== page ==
Extroverts need connection to sustain their energy.
If you’re an extrovert who has gone two weeks without connection, you might be feeling drained without knowing why. Acknowledging that connections stimulate you is a great first step to becoming intentional in bringing these into your life. My personal philosophy is to go out and seek the sense of connection that feeds my openness to new people and experiences.
Look at the different networks you’re a part of, be it at work or in your personal life. You could be involved in a community around sports or volunteering, or single out specific people in your circle that fuel or inspire you. Once you’ve identified these communities, schedule time across the week where you will connect with these various communities over your shared interests. In an average week, for instance, I will schedule between five and ten different “connection” activities that will keep me invigorated. This could even be attending a networking event for work, where I look forward to meeting people and learning from others!
Now even just reading that, you might wonder if this level of intensity - constantly moving from engagement to engagement - would actually tire you out over time. Not if you do it the right way.
Find opportunities, between the various meetings you schedule, to pause and reflect. Slow down and think about what you’ve learned from that experience or interaction, or what came out of it. So if you took a very interesting class, instead of immediately rushing off to the next thing, make sure you’re giving yourself this introspective moment. That way, you’ll gain the full benefits of the experience you’ve had. Practice this mindfully and eventually, it will become a valuable habit, and will accelerate your learning.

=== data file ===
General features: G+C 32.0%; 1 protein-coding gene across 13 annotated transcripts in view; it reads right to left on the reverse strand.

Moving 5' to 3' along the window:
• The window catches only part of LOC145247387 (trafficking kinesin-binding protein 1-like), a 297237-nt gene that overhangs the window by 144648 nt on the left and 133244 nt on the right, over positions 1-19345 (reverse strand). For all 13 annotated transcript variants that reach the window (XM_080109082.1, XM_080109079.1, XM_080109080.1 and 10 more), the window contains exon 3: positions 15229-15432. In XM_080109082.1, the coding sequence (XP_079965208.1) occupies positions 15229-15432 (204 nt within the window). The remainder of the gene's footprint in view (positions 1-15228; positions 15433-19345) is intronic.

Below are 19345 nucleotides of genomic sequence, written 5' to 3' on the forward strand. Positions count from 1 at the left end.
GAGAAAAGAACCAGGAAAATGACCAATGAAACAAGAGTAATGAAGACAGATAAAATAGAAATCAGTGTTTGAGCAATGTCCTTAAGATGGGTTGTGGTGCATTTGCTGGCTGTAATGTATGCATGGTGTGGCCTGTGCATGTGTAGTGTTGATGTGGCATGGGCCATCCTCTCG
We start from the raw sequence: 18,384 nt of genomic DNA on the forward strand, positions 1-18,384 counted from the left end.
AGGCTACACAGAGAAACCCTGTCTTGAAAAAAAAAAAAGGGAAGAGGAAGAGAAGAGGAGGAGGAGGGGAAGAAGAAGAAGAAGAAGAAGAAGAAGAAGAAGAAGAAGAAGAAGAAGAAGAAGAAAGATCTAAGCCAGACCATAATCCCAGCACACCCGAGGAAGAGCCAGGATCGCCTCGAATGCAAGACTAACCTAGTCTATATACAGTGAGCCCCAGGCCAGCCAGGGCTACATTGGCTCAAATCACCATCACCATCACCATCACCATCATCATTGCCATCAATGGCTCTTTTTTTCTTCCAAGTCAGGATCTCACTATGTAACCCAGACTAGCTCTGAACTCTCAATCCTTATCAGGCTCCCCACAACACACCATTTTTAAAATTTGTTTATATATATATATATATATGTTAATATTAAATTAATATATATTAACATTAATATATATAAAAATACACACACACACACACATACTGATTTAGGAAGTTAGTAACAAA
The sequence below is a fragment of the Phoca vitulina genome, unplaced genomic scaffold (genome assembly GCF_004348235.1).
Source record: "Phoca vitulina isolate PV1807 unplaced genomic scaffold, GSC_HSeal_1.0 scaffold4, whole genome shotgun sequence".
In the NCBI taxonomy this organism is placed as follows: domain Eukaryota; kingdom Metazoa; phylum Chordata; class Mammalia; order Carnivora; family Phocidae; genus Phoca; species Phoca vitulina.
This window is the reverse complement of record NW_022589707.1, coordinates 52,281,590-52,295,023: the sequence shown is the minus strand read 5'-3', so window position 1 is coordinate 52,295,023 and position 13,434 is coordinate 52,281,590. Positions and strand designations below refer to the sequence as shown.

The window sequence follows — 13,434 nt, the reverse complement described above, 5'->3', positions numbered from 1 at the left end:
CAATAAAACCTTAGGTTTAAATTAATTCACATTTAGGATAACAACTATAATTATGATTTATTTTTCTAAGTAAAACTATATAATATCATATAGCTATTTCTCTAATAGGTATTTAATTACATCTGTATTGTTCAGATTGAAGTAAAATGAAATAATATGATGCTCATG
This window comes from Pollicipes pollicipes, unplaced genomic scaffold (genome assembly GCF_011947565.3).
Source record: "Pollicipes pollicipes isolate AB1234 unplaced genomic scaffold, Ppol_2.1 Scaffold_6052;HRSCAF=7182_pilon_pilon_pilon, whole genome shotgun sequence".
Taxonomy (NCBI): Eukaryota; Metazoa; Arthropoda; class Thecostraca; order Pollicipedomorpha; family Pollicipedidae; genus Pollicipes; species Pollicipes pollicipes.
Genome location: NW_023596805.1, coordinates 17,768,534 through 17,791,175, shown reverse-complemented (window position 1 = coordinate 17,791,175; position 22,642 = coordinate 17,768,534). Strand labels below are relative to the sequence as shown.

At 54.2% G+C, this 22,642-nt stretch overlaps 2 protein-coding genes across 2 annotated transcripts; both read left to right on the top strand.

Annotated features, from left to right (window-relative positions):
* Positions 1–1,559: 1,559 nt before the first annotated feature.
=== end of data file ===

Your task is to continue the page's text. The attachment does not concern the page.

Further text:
If you fail to reflect, you risk getting overwhelmed by the jumble of thoughts and ideas in your mind. The good news is that you can involve others in reflection as well. When relevant, gather your team and conduct a group reflection session, where you can pause together, think about what you have learned, and how you can apply these insights to your processes in the future.
Extroverts tend to have an unusual focus on work, and often find it challenging to separate their personal life from their work life.
If you identify with that statement, there is also the risk that you feel drained as your brain is constantly “on”. Build in time where your mind can disconnect. I, for instance, play sports five or six times a week. I find that sports allow to focus and calm my mind, while shutting out other thoughts or stress triggers. In that sense, you’re able to “turn off” your work brain, challenge your body, have fun, and perhaps even try something new!
The other plus to playing a sport is that it’s actually another avenue for you to connect with others and satisfy your sociability. So while you’re getting your time to mentally decompress, you’re also fulfilling your emotional need for connection as an extrovert.
Because extroverts tend to deep dive into the activity they’re involved in at that moment – especially if the said activity involves working with other people – we tend to get consumed by it. As a result, we neglect our physical and mental calls for rest and relaxation. You’ll obviously end up feeling exhausted as a result. And mind you, extroverts aren’t easily tired!